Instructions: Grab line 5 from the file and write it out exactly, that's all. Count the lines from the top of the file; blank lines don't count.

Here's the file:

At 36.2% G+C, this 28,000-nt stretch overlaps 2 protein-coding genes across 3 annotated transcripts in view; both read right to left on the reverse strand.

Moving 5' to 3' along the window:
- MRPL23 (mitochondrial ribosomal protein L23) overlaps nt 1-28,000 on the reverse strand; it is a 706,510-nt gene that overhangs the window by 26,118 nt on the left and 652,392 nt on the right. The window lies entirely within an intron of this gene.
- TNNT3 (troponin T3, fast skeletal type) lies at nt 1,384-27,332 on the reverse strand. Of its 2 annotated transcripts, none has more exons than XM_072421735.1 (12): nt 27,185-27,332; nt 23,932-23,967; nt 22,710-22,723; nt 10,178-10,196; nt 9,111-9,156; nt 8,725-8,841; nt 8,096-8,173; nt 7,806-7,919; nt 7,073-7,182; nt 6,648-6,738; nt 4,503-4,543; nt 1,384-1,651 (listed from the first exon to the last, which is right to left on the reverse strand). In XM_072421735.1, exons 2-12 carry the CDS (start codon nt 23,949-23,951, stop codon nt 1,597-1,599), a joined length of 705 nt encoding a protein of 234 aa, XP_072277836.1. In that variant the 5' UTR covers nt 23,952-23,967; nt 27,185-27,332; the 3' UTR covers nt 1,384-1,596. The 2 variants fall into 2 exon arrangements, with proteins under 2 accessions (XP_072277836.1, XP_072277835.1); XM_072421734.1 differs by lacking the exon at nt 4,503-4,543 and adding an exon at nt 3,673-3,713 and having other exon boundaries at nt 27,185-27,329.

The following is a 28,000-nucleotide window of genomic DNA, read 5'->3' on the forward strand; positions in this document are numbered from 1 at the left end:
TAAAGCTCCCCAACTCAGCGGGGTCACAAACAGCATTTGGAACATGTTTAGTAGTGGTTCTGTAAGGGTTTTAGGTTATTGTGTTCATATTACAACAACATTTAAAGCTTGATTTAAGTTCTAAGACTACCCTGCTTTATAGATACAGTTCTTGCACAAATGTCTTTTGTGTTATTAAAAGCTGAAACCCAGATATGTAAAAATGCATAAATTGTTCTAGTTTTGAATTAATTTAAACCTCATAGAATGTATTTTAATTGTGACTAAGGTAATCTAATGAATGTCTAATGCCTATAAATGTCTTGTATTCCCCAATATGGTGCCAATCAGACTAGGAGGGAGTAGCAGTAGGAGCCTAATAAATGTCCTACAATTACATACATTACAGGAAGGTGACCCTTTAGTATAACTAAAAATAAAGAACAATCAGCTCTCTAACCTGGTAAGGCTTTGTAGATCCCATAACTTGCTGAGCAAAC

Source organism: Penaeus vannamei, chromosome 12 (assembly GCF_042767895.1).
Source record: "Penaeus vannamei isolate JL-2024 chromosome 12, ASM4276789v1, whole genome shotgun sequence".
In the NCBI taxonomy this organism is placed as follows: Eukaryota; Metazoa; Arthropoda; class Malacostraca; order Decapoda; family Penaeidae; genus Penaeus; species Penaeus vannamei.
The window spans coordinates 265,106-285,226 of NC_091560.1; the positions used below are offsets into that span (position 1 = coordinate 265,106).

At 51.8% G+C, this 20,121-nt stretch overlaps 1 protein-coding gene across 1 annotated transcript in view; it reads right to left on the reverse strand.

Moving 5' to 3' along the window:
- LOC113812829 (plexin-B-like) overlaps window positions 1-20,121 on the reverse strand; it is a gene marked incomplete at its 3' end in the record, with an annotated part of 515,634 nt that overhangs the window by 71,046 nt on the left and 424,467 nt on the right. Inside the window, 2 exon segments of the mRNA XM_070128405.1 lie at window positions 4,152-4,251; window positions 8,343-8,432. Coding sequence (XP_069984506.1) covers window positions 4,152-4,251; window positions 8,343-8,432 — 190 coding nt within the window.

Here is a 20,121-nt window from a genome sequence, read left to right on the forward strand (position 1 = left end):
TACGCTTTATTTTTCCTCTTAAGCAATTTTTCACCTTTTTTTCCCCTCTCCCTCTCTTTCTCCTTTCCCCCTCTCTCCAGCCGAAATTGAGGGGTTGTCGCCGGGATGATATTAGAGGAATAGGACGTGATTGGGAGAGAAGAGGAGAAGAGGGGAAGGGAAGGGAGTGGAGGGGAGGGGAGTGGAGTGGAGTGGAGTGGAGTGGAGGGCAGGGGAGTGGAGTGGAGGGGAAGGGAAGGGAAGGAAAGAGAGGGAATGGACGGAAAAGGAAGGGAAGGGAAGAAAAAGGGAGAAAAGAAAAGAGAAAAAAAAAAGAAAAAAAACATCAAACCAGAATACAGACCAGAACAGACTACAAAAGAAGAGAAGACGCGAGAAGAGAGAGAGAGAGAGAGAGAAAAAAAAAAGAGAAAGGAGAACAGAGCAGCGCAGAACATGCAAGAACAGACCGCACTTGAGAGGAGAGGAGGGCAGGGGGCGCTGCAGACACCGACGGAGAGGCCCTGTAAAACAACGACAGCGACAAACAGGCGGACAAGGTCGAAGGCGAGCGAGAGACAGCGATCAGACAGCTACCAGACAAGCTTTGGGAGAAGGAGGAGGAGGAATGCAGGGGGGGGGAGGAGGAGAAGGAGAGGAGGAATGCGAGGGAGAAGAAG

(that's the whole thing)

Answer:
The following is a 28,000-nucleotide window of genomic DNA, read 5'->3' on the forward strand; positions in this document are numbered from 1 at the left end: